Tomorrow evening our phenomenally talented Adler Fellows will perform in their annual The Future is Now: Adler Gala Concert
. Founded in 1977 as the San Francisco Affiliate Artists-Opera Program, Adler Fellowships are performance-oriented residencies for the most advanced young singers and coach/accompanists. Under the guidance of San Francisco Opera General Director David Gockley and Opera Center Director Sheri Greenawald, the Adler Fellowship Program offers intensive individual training and roles of increasing importance in San Francisco Opera's main-stage season.
As the year draws to a close for our Adlers, we want to take a moment to highlight some of their key roles in 2013. The Adler Fellows truly are the rising stars of opera
, and you can say “You saw them here first!”
Posted: 11/25/2013 by
San Francisco Opera
We sat down with San Francisco Opera Guild volunteer docent Timothy J. Muldoon to find out what it’s like leading tours of the War Memorial Opera House, how one keeps straight all the facts and figures and what are some of the most satisfying – and challenging – parts of the job.
How did you come to be an Opera Guild tour docent?
If you’re asking about my motivations for becoming a docent, there are three important ones:
The first time I walked into the Opera House I knew, without doubt, I was standing in the most beautiful building in San Francisco. After all these years, walking into the foyer and looking up at that magnificent vaulted ceiling still gives me chills. I wanted to be a part of that house, and leading tours gives me that opportunity in a very personal way.
Posted: 11/05/2013 by
Timothy J. Muldoon (Volunteer Docent)
American soprano Maria Kanyova made her San Francisco Opera debut in 2012 as Pat Nixon in John Adams's Nixon in China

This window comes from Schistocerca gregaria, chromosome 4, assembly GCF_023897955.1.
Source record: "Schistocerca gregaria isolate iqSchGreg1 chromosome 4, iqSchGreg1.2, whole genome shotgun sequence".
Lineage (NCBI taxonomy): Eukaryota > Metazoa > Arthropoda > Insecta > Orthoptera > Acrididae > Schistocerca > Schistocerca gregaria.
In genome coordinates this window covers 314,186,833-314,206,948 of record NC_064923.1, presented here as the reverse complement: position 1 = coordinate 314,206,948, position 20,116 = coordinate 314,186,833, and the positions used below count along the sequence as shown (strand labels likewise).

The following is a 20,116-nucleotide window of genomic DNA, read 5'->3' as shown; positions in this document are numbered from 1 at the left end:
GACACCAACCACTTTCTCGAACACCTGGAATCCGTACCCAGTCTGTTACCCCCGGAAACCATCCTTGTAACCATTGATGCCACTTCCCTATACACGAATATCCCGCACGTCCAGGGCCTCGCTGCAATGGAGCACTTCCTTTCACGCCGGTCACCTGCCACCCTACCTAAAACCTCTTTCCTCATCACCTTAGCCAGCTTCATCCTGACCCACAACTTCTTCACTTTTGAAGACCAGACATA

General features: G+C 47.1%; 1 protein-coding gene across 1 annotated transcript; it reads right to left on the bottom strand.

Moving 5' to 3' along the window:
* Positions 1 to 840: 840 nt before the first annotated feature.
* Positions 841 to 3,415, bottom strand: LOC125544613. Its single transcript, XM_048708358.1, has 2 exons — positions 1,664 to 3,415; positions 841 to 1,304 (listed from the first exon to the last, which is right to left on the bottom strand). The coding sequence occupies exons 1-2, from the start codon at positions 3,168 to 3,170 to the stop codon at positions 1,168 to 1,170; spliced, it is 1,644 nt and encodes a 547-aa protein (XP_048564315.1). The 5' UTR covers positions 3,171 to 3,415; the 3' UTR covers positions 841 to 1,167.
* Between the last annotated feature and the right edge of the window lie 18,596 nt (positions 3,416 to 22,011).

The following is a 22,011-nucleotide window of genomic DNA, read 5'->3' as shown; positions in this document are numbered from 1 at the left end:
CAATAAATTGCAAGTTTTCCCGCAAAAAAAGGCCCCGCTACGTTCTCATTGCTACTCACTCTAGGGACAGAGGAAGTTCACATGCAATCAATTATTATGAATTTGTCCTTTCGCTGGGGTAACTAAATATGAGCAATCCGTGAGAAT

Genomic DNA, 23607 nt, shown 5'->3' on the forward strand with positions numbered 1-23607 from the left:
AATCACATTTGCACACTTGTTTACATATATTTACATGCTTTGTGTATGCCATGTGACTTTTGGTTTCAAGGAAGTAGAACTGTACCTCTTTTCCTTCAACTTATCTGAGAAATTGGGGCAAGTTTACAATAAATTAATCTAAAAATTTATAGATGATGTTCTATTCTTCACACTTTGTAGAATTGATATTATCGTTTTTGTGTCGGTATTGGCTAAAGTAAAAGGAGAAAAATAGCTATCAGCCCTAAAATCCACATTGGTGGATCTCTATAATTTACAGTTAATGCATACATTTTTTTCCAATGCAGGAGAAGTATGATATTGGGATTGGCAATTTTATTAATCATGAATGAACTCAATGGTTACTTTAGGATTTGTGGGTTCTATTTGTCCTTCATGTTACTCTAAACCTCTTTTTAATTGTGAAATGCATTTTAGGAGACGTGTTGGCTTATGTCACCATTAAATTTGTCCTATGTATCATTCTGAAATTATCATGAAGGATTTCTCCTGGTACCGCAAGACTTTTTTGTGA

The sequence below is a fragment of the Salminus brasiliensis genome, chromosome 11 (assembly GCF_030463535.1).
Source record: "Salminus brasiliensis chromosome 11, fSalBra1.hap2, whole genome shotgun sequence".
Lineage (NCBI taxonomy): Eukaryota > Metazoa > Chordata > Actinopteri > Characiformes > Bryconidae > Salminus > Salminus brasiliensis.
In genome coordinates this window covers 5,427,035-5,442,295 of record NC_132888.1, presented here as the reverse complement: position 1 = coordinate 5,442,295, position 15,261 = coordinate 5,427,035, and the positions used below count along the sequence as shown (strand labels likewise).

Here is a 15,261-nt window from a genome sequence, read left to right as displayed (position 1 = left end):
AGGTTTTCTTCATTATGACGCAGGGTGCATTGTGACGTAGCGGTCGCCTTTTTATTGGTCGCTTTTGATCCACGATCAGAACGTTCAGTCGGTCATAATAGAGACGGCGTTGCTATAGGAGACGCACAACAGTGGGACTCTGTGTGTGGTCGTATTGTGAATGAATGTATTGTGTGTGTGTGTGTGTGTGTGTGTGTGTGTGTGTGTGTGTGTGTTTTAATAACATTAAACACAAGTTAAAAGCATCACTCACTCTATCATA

. In this summer's world premiere The Gospel of Mary Magdalene
by Mark Adamo, Kanyova graced the War Memorial Opera House stage as Miriam—a performance the San Francisco Examiner
Posted: 07/12/2013 by
San Francisco Opera
"Okay, let's run it again from the same place," says our director Kevin Newbury. "Strong and wrong."
I've come to love that phrase. In rehearsals we have to give ourselves over to our impulses in the moment, to try different moods and reactions before we choose the best one. "The best idea wins," Kevin told us on the first day of rehearsals. Everyone is encouraged to contribute if they have an idea for the tone of a scene or a piece of stage business. But in order for an interesting dramatic moment to emerge, we have to be willing to take a chance that it might fail—"wrong"—and commit to it anyway—"strong." It frees us from the interference of our inner critics and editors and allows us to take our reactions to their most compelling place.
Posted: 07/08/2013 by
Stacey Tappan (Seeker and Girl, The Gospel of Mary Magdalene)
One of the most riveting scenes of Mark Adamo's opera The Gospel of Mary Magdalene
occurs when Peter is overcome with grief for having denied Jesus three times before his crucifixion.
As the stage is bathed in blood red light, Peter falls to his knees, wailing, "How many times will I remember this? Seven times seven?" This moment of anguish has inspired other composers to some of their most dramatic and poignant music as well.
Posted: 06/27/2013 by